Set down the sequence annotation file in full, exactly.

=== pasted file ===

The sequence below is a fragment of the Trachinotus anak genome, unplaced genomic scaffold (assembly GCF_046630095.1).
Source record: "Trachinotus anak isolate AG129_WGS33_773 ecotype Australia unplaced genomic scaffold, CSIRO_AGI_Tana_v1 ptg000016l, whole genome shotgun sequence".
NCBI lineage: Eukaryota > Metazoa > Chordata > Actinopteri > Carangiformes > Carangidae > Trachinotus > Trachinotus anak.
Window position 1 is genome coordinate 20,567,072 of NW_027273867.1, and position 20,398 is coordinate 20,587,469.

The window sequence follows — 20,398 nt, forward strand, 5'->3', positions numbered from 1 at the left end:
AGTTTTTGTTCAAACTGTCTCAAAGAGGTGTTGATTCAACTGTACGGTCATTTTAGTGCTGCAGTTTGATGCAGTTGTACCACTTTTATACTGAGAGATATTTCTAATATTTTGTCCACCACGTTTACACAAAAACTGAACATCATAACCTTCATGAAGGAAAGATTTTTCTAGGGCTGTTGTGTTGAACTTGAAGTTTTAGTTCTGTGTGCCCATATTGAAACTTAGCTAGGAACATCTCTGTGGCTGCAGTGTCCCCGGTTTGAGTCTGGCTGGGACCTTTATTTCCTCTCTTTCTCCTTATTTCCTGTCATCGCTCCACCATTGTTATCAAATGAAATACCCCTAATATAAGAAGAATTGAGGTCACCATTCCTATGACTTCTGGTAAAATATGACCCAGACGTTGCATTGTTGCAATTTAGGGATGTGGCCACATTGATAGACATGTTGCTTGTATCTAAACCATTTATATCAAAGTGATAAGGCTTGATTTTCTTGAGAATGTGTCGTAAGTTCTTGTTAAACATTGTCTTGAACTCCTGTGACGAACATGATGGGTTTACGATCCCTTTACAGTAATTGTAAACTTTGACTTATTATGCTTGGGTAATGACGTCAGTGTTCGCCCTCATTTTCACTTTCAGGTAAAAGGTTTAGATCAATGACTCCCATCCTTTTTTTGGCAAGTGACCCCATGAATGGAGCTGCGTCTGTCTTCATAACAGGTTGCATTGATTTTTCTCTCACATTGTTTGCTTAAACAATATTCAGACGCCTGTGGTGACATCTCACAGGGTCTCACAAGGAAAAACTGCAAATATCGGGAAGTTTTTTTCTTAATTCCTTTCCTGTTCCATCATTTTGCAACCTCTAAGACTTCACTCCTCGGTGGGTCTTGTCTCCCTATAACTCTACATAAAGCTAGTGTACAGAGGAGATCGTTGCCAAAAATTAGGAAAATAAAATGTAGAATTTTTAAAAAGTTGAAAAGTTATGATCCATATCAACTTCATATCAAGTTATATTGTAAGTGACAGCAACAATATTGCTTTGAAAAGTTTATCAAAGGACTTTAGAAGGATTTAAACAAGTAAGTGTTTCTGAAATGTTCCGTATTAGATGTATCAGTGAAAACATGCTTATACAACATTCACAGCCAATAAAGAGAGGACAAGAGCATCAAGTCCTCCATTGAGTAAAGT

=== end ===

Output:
The sequence below is a fragment of the Trachinotus anak genome, unplaced genomic scaffold (assembly GCF_046630095.1).
Source record: "Trachinotus anak isolate AG129_WGS33_773 ecotype Australia unplaced genomic scaffold, CSIRO_AGI_Tana_v1 ptg000016l, whole genome shotgun sequence".
NCBI lineage: Eukaryota > Metazoa > Chordata > Actinopteri > Carangiformes > Carangidae > Trachinotus > Trachinotus anak.
Window position 1 is genome coordinate 20,567,072 of NW_027273867.1, and position 20,398 is coordinate 20,587,469.

The window sequence follows — 20,398 nt, forward strand, 5'->3', positions numbered from 1 at the left end:
AGTTTTTGTTCAAACTGTCTCAAAGAGGTGTTGATTCAACTGTACGGTCATTTTAGTGCTGCAGTTTGATGCAGTTGTACCACTTTTATACTGAGAGATATTTCTAATATTTTGTCCACCACGTTTACACAAAAACTGAACATCATAACCTTCATGAAGGAAAGATTTTTCTAGGGCTGTTGTGTTGAACTTGAAGTTTTAGTTCTGTGTGCCCATATTGAAACTTAGCTAGGAACATCTCTGTGGCTGCAGTGTCCCCGGTTTGAGTCTGGCTGGGACCTTTATTTCCTCTCTTTCTCCTTATTTCCTGTCATCGCTCCACCATTGTTATCAAATGAAATACCCCTAATATAAGAAGAATTGAGGTCACCATTCCTATGACTTCTGGTAAAATATGACCCAGACGTTGCATTGTTGCAATTTAGGGATGTGGCCACATTGATAGACATGTTGCTTGTATCTAAACCATTTATATCAAAGTGATAAGGCTTGATTTTCTTGAGAATGTGTCGTAAGTTCTTGTTAAACATTGTCTTGAACTCCTGTGACGAACATGATGGGTTTACGATCCCTTTACAGTAATTGTAAACTTTGACTTATTATGCTTGGGTAATGACGTCAGTGTTCGCCCTCATTTTCACTTTCAGGTAAAAGGTTTAGATCAATGACTCCCATCCTTTTTTTGGCAAGTGACCCCATGAATGGAGCTGCGTCTGTCTTCATAACAGGTTGCATTGATTTTTCTCTCACATTGTTTGCTTAAACAATATTCAGACGCCTGTGGTGACATCTCACAGGGTCTCACAAGGAAAAACTGCAAATATCGGGAAGTTTTTTTCTTAATTCCTTTCCTGTTCCATCATTTTGCAACCTCTAAGACTTCACTCCTCGGTGGGTCTTGTCTCCCTATAACTCTACATAAAGCTAGTGTACAGAGGAGATCGTTGCCAAAAATTAGGAAAATAAAATGTAGAATTTTTAAAAAGTTGAAAAGTTATGATCCATATCAACTTCATATCAAGTTATATTGTAAGTGACAGCAACAATATTGCTTTGAAAAGTTTATCAAAGGACTTTAGAAGGATTTAAACAAGTAAGTGTTTCTGAAATGTTCCGTATTAGATGTATCAGTGAAAACATGCTTATACAACATTCACAGCCAATAAAGAGAGGACAAGAGCATCAAGTCCTCCATTGAGTAAAGT